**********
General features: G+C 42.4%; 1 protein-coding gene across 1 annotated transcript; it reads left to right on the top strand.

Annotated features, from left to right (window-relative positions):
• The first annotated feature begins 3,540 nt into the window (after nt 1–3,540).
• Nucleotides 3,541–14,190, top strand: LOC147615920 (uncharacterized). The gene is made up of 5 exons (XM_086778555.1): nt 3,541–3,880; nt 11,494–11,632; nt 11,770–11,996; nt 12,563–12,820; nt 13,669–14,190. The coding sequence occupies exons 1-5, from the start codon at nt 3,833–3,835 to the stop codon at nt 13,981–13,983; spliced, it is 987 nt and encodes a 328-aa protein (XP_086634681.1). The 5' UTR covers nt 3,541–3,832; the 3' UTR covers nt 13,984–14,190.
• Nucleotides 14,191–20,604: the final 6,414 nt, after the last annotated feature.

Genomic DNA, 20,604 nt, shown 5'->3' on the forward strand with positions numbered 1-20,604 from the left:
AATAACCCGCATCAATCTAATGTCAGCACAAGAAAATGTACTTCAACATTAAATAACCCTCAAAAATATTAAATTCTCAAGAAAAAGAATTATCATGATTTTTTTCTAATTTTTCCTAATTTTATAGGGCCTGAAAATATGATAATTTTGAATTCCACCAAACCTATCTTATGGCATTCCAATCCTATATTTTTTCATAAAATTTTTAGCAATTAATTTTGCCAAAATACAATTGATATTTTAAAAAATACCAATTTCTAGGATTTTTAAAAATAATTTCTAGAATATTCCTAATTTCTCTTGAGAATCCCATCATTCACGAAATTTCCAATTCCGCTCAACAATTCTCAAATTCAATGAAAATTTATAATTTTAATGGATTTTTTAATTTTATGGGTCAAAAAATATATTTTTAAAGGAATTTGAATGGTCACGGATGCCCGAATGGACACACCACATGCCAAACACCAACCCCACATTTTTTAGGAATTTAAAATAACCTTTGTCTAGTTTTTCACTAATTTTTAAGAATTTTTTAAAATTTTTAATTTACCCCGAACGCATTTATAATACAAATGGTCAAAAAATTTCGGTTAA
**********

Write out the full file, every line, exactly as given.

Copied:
General features: G+C 42.4%; 1 protein-coding gene across 1 annotated transcript; it reads left to right on the top strand.

Annotated features, from left to right (window-relative positions):
• The first annotated feature begins 3,540 nt into the window (after nt 1–3,540).
• Nucleotides 3,541–14,190, top strand: LOC147615920 (uncharacterized). The gene is made up of 5 exons (XM_086778555.1): nt 3,541–3,880; nt 11,494–11,632; nt 11,770–11,996; nt 12,563–12,820; nt 13,669–14,190. The coding sequence occupies exons 1-5, from the start codon at nt 3,833–3,835 to the stop codon at nt 13,981–13,983; spliced, it is 987 nt and encodes a 328-aa protein (XP_086634681.1). The 5' UTR covers nt 3,541–3,832; the 3' UTR covers nt 13,984–14,190.
• Nucleotides 14,191–20,604: the final 6,414 nt, after the last annotated feature.

Genomic DNA, 20,604 nt, shown 5'->3' on the forward strand with positions numbered 1-20,604 from the left:
AATAACCCGCATCAATCTAATGTCAGCACAAGAAAATGTACTTCAACATTAAATAACCCTCAAAAATATTAAATTCTCAAGAAAAAGAATTATCATGATTTTTTTCTAATTTTTCCTAATTTTATAGGGCCTGAAAATATGATAATTTTGAATTCCACCAAACCTATCTTATGGCATTCCAATCCTATATTTTTTCATAAAATTTTTAGCAATTAATTTTGCCAAAATACAATTGATATTTTAAAAAATACCAATTTCTAGGATTTTTAAAAATAATTTCTAGAATATTCCTAATTTCTCTTGAGAATCCCATCATTCACGAAATTTCCAATTCCGCTCAACAATTCTCAAATTCAATGAAAATTTATAATTTTAATGGATTTTTTAATTTTATGGGTCAAAAAATATATTTTTAAAGGAATTTGAATGGTCACGGATGCCCGAATGGACACACCACATGCCAAACACCAACCCCACATTTTTTAGGAATTTAAAATAACCTTTGTCTAGTTTTTCACTAATTTTTAAGAATTTTTTAAAATTTTTAATTTACCCCGAACGCATTTATAATACAAATGGTCAAAAAATTTCGGTTAA